5/8/10 Getting Through The Night
By Mike Shinn
Soon my wife will be back to work from maternity leave. This signals many memories to me from just after our daughter was born. While my anxiety begins to climb knowing what is to come, I'm comforted by the thought that I made it through this stage once before. I'm talking about the semi-sleepless nights that I have so far been sheltered from with our new son. This time around, I have assembled for myself a few pointers that belong in the guidebook that was not provided after the birth.
Living in the digital age, we have at our hands options not made available to prior generations. Our TV has been one of the greatest saviors towards my sanity and need to stay awake for midnight feedings. The DVR is now an easy-to-use, publicly available option. I simply tell the box what my favorite shows are, or even ones that I'm curious about, and it meticulously stores them away for when they are needed. When I need to stay up, I have a glowing friend that lets me skip past commercials to talk to me and keep me up at any hour. For shows that aren't available to me immediately, I use a DVD-to-mail service or video-on-demand. The dramas and seasons of television shows that are too interesting to allow me to rest do their job well, and at a reasonable price.
For nights that the baby just won't sleep and I have enough energy, I have my Bjorn and excersaucer. We picked up our exersaucer for $25 on craigslist and it provides hours of entertainment to a child with low potential for injury. With the Bjorn, I've been known to do just about any chore around the house while my child enjoys the light bouncing, strapped to my chest. The Bjorn sling brings with it the potential for a cleaner house in addition to child care.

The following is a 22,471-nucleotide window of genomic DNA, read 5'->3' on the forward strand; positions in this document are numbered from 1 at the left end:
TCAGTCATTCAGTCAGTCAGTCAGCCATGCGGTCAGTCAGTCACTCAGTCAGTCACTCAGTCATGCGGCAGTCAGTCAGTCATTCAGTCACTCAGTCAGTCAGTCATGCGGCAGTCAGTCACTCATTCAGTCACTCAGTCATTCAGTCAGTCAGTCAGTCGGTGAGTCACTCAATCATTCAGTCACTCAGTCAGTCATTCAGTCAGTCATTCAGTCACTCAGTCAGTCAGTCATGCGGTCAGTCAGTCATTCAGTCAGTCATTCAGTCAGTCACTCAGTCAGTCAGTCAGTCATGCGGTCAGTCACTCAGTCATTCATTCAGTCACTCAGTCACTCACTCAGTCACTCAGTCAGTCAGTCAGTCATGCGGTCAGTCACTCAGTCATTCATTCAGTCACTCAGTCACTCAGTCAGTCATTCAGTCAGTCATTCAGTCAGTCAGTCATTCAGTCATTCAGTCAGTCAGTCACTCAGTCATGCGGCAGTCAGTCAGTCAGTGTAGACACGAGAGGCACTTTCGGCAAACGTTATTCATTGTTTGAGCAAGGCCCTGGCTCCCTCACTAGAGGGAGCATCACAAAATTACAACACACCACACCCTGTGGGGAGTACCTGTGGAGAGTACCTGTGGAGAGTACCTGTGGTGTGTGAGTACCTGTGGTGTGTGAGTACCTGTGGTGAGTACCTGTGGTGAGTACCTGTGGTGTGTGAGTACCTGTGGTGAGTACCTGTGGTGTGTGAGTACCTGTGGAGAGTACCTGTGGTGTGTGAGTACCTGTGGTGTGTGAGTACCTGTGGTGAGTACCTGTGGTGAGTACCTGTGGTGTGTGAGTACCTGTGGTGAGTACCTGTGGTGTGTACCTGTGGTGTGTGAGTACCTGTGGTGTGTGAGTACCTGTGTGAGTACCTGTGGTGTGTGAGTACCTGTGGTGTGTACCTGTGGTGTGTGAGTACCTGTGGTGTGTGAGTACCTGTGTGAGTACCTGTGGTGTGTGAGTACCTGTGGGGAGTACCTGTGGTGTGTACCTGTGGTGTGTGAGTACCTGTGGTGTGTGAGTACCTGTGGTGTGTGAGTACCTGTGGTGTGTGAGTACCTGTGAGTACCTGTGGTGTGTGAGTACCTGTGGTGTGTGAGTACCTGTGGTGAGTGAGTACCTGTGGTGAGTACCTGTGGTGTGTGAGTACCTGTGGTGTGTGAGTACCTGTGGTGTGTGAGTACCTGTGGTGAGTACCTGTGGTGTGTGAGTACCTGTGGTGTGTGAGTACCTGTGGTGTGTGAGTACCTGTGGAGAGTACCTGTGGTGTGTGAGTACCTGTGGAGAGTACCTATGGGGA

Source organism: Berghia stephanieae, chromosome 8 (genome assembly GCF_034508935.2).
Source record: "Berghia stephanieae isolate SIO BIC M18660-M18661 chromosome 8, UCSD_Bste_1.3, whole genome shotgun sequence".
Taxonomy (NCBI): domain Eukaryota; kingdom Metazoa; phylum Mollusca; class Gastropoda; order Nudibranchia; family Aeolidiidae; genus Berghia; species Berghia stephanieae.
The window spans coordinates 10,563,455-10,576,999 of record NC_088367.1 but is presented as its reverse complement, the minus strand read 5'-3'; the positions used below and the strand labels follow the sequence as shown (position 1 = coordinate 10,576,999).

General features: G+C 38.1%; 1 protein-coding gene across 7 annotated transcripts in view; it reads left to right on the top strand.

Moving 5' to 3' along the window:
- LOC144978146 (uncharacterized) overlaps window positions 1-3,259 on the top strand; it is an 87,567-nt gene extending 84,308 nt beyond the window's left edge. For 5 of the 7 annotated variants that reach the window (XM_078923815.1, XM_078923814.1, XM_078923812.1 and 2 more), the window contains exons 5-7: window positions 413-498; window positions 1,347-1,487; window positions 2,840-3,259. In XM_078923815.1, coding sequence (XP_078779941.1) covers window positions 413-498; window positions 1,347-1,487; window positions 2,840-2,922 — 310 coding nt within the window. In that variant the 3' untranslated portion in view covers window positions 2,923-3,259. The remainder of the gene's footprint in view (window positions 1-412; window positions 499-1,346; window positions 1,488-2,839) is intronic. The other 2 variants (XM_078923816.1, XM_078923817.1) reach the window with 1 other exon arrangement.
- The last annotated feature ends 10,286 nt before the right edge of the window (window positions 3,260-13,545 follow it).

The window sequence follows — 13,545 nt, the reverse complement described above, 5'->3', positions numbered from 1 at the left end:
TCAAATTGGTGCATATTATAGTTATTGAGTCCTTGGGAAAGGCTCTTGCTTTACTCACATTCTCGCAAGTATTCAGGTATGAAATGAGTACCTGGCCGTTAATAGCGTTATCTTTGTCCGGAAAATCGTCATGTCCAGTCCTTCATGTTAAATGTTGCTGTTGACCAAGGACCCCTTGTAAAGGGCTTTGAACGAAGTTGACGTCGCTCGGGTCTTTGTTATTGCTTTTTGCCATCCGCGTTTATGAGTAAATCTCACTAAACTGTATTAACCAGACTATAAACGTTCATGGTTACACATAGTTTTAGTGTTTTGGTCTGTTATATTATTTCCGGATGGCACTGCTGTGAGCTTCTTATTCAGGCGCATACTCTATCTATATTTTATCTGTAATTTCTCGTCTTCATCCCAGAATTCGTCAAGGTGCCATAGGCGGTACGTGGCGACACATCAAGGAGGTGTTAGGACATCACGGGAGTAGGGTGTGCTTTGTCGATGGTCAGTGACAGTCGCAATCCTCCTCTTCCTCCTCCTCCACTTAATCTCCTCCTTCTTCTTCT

One of the tips that my wife and I heard at a PEP meeting was to "put your kid in the car and drive them around until they fall asleep". It seems that for many babies, the ride and white noise is soothing enough to knock them out. This may be the case, but it poses three very large problems. While it may be a very good short-term solution (which is sometimes all you can hope for) it becomes very addicting to your child. Soon they may not be able to sleep without first taking a few trips around the block. This regular driving about is also quite expensive. Gasoline costs more than three dollars per gallon now, and shows only signs of rising in the future. The final problem with this solution is that it causes long-term associations. My wife has trouble staying awake as a passenger for more than an hour as a result of this. Still, there are other options.
Finally, one of the best gifts that we received when my daughter was born was a Beatles CD done in light xylophone. The Rockabye Baby series comes in a large number of bands. We later used the Pickin' On series as well, recorded right here in Santa Barbara by local bluegrass artists. These covers of favorite musicians are great for keeping you up, as it gives you a focal point while you remain awake at night. For us it has become part of the nighttime routine for our daughter. Unfortunately I do fear that she will one day fall asleep every time she hears Strawberry Fields Forever as the decades pass. As the hallucinations and odd thoughts come and go during these periods of sleep deprivation, I am comforted by the thought that I am not the first person to go through this. Somewhere else in town are other parents in the same situation. Most comforting of all is knowing that this too soon shall pass.